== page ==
10 Things To Test In Your Future NGFW: Automation

Eila Shargh


Category: Firewall

This post is part of a blog series where we examine the 10 things to test in your future next-generation firewall. These 10 points will help ensure your next firewall matches the needs of your organization in its current and future states.  

 

Lean on Automation to Prevent Difficult to Identify and Fast-Changing Threats

With attackers employing more and more automation, security teams are seeing more security events across throughout their organizations every minute. Someone must sift through many security events to identify which are high-risk, determining the point of entry that is likely compromised. Once identified, this information must be turned into an actionable response to mitigate an attack before it succeeds – and before sensitive data leaves the organization.

 

Why Should You Advocate and Test This Capability?

Done manually, the process of analyzing and correlating vast numbers of security events is difficult to scale. Security teams can easily drown in alerts and miss the critical, actionable ones. Even actionable information depends on human intervention, which slows mitigation and increases the likelihood of error. To move quickly enough to mitigate an attack before it succeeds, security tools and services should be able to identify the attack, then generate and distribute protections automatically, as well as integrate with other tools to set off the next action in your workflow.

 

Move Beyond the Status Quo

As attacks have become automated, the security tools used to discover them must be agile enough to identify known and never-before-seen threats, as well as prevent them more quickly than they can progress through the attack lifecycle. To do so, every step in the process, from discovery to full prevention, should be automated.

Known threats must be pre-emptively blocked without degrading firewall performance or impacting business productivity. Security tools must also analyze and identify malicious behavior – ideally within a cloud environment in order to take advantage of elastic compute and scalability – to prevent never-before-seen threats.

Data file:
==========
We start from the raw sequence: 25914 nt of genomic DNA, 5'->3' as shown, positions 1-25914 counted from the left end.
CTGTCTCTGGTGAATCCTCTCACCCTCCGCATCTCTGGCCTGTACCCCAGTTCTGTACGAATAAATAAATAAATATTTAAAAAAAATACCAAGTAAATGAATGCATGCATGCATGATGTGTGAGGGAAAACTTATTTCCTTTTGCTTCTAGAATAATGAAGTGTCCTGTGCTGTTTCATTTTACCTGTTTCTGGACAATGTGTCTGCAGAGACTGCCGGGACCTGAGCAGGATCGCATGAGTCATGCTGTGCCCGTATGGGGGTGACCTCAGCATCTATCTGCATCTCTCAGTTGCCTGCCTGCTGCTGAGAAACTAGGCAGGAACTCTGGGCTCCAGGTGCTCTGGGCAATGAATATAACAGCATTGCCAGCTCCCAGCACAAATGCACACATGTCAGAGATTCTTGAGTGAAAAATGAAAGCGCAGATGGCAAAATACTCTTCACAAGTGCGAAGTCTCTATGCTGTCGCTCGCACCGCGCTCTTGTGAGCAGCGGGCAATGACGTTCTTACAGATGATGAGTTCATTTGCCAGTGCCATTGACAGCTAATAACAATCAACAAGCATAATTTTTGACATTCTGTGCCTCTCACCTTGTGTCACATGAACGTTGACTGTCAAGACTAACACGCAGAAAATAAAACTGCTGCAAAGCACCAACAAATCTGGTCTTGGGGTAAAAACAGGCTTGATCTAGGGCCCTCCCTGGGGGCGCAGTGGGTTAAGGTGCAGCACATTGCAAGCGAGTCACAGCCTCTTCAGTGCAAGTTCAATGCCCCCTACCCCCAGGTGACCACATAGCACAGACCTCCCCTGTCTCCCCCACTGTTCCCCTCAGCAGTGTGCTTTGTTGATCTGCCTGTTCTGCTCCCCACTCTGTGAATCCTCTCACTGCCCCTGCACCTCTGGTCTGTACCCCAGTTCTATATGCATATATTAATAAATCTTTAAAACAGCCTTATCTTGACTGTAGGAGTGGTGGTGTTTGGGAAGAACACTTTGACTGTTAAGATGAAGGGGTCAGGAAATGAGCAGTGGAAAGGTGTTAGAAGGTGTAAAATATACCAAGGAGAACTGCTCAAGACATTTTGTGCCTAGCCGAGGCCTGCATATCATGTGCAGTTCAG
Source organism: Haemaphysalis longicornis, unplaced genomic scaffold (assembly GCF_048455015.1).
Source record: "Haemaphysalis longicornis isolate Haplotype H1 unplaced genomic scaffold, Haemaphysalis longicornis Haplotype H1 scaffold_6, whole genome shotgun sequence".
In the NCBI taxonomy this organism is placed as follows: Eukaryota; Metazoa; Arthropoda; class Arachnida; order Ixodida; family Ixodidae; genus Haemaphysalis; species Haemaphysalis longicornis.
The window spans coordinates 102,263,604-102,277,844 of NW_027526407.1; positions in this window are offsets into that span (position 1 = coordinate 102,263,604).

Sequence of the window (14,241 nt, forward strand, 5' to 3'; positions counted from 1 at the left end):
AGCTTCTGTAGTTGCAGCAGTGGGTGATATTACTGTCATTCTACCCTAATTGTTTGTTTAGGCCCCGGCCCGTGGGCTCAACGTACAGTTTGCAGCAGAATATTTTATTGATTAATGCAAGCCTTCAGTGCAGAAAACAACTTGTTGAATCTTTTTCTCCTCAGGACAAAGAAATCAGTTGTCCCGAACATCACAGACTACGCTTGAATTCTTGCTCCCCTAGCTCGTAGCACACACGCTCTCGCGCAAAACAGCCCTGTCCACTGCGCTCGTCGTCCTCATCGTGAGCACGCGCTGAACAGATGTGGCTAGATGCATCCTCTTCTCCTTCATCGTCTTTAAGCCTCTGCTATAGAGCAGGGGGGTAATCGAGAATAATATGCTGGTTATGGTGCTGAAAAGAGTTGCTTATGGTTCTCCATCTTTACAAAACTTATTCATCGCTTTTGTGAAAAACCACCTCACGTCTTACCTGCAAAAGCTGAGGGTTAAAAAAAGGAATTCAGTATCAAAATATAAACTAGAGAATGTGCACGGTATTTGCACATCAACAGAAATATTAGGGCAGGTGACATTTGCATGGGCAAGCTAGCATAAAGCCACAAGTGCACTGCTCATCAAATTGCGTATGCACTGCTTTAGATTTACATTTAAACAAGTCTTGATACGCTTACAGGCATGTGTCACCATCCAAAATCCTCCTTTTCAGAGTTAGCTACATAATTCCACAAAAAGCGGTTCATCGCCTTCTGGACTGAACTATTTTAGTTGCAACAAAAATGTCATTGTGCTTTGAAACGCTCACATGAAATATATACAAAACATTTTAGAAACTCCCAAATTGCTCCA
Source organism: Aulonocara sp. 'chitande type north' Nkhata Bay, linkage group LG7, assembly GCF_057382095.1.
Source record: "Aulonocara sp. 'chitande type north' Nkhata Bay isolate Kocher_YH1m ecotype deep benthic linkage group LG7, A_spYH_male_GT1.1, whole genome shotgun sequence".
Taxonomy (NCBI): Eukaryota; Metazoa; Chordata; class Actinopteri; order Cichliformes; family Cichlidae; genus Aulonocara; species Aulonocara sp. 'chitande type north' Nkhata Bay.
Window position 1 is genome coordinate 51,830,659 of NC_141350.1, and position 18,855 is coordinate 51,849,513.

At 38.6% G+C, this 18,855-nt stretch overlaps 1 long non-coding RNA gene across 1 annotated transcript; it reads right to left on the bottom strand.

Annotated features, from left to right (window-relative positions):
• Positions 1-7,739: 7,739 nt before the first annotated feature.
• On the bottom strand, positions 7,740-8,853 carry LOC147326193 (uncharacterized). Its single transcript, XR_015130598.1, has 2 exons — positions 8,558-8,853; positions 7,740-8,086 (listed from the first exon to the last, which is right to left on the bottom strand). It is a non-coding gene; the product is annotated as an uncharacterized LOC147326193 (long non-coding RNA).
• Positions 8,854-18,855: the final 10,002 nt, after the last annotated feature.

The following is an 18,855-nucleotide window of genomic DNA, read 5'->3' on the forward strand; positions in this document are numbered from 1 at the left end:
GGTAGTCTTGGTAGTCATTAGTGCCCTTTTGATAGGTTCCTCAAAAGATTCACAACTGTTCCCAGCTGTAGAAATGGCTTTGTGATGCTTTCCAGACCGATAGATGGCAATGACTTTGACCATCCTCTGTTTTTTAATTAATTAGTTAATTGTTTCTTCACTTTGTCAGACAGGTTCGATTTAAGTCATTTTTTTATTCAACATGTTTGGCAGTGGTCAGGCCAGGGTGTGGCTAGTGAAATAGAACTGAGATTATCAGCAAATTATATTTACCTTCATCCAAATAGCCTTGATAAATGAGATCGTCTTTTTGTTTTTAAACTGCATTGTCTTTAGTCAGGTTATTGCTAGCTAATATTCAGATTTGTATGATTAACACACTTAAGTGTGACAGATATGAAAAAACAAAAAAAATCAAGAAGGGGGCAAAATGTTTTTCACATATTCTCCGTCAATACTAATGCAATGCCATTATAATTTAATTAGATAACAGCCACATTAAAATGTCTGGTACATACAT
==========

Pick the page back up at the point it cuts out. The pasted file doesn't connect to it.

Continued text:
A secure cloud environment also ensures that new analytics and prevention controls can be rolled out without causing service interruption or requiring new hardware or manual updates across an organization. It centralizes decision support in a way that all firewalls, clouds and endpoints can get the latest data from a single, trusted source.

Once a new threat has been identified, protections should be automatically generated and implemented across all technologies to provide consistent coverage across the organization. They should also be distributed to all customers in the shared threat intelligence community to stop the spread of the attack.

With knowledge of the malicious behavior of the newly discovered threat, security tools must also use automation to identify potentially infected endpoints within your environment before any sensitive data can be exfiltrated. Using automated data correlation, the tools should identify and surface hosts on your network exhibiting any of the same malicious behavior as the threat.

True automation goes beyond providing information and allows you to configure automated actions. Some organizations may want to automate the immediate quarantine of potentially infected hosts. This can be done by moving a host to a policy that denies it access to all parts of the network while retaining connectivity for remediation efforts. Others may take a more nuanced approach by automatically applying multi-factor authentication to a potentially infected host so that, if attackers gain access to it, they cannot access corporate data or applications.

Automation enables organizations to act against threats without waiting for human intervention, improving response time and, if implemented appropriately and in conjunction with the right tools, preventing successful attacks. A security vendor that offers automation allows security teams to move away from basic operational tasks and focus on strategic efforts that directly benefit the organization. Reducing human intervention reduces avoidable errors, ultimately enabling a more secure security posture.

 

Recommended RFP Questions


  • Does your security vendor support the capability to automatically generate prevention signatures across the attack lifecycle for all data relevant to attacks?
  • Can your firewall correlate and identify infected hosts in the network, and quarantine them to limit their access in the network?
  • Can your firewall trigger multi-factor authentication to prevent credential abuse and secure critical applications?
  • Can your firewall correlate the threats seen in the network with information obtained from global threat intelligence?

Learn more about the 10 things to test for in your future NGFW.       

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